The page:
Stepping on SEO experts toes

by Donna Fontenot October 6th, 2006 

I just finished reading an article titled Breaking SEO Myths Part One: The SEO Expert by Daniel Dessinger, a Dallas-based copywriter. In his article, he thoroughly trounces on the SEO industry, but he makes some valid points. To be honest, I really didn't find myself disagreeing with him very much. Let me quote a few passages from the article. He says:

Could there be another industry more inflated by ego, misinformation, and repetition than search engine optimization?


No SEO “expert?? or firm knows all of the search engines’ secrets. So how do they write so many articles, blogs, and forums with such authority? And why are the ones pinky swearing that they’re honest only telling you enough to maintain enough mystery to keep you relying upon their expertise and yet still wondering what the heck they are doing behind those closed doors?


Am I saying that they’re all scam artists? No. Many of them aren’t. But even the ones who are legit are still count on an air of mystery and difficulty to keep the client from demanding too many specific answers. Why? Because if these search engine specialists revealed all that they know to a client, they know that an intelligent client would be unimpressed. The truth is that most companies could perform their own SEO and be quite successful.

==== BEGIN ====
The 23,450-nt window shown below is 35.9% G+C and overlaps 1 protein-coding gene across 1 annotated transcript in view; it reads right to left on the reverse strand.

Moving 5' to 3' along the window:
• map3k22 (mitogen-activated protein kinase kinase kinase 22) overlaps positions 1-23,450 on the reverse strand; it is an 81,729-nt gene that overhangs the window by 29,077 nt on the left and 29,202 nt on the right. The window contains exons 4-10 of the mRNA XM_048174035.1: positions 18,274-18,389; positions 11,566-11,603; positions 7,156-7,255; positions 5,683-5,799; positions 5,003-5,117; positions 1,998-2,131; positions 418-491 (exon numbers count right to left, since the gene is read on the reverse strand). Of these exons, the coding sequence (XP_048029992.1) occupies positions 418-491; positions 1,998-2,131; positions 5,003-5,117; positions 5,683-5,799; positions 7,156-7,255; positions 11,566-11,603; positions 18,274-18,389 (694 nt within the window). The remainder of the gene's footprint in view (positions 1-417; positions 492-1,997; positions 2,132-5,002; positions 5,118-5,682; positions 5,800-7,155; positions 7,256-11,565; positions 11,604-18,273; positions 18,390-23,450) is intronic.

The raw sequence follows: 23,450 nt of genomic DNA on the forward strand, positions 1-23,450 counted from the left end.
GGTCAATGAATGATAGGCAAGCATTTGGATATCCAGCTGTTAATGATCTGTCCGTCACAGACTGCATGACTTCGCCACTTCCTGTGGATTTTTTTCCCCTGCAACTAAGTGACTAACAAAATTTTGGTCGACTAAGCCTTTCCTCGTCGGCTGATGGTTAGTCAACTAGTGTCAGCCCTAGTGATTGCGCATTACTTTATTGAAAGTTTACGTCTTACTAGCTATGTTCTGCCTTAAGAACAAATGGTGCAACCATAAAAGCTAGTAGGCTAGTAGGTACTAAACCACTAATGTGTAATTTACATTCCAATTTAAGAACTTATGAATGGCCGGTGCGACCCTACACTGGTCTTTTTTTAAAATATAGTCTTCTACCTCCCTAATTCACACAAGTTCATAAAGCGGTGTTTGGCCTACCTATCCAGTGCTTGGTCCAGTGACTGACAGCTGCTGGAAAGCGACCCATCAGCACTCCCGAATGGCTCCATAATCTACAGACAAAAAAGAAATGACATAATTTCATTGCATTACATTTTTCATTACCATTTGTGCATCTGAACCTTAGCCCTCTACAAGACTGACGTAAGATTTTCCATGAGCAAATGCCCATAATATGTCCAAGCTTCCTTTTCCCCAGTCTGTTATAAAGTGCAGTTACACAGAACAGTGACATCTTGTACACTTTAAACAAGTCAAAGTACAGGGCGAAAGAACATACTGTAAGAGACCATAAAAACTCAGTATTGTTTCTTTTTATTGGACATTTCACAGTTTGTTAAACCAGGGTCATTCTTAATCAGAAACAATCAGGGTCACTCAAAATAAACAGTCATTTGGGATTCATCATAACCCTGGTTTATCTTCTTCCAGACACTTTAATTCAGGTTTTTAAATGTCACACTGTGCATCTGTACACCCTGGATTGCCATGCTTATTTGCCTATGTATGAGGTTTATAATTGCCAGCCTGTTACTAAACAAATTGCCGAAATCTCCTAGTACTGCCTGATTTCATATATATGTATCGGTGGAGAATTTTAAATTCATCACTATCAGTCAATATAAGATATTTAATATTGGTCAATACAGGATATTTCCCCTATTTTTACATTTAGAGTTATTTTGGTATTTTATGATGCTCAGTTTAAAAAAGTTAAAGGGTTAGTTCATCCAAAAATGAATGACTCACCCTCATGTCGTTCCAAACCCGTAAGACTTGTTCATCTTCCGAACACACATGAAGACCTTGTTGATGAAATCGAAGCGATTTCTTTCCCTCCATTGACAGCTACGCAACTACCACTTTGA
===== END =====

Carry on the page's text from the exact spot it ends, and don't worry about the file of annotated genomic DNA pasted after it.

If you don't believe me, subscribe to a few SEO newsletters and catch up on your SEO articles. See for yourself if you don't read the same thing over and over, only presented in a different order or from a different angle. Study which groups or individuals support and compliment each other in SEO articles, forums, and blogs. Notice how they build a castle of thoughts out of thin air. In this industry, some will corroborate each other if it means reinforcing the fuzzy logic that has benefited their own business. The lack of fresh information is fairly convincing evidence that search engine optimization and keyword research are not all that complicated. If they were, the experts wouldn't have to recycle to put out new articles and blogs.

He does mention that some highly competitive industries usually require someone with expertise, and he recognizes that some businesses would simply prefer to outsource this work for various legitimate reasons. He also gives some sound advice on how clients should carefully evaluate any prospective SEO that they are considering hiring.

Despite the fact that I feel like I "should" be upset with this article, I'm not. Frankly, he's pretty much right on with his analysis. If I didn't believe that SEO could be learned by just about anyone with a modicum of intelligence, I wouldn't bother to give SEO tips on my blog. In fact, the basics can be learned fairly quickly. However, an experienced SEO has so much under his/her belt that he or she is unlikely to make any disastrous mistakes. Newbies make huge mistakes all the time, and those mistakes can often be difficult to undo. SEO is no different than any other specialized field. Of course, the information can be learned by anyone willing to do so. However, mastering the nuances only comes from testing, trial and error, and experience. Those clients who are willing to do the kind of testing needed to learn the subtle nuances of optimization must also be willing to put their sites' rankings at risk.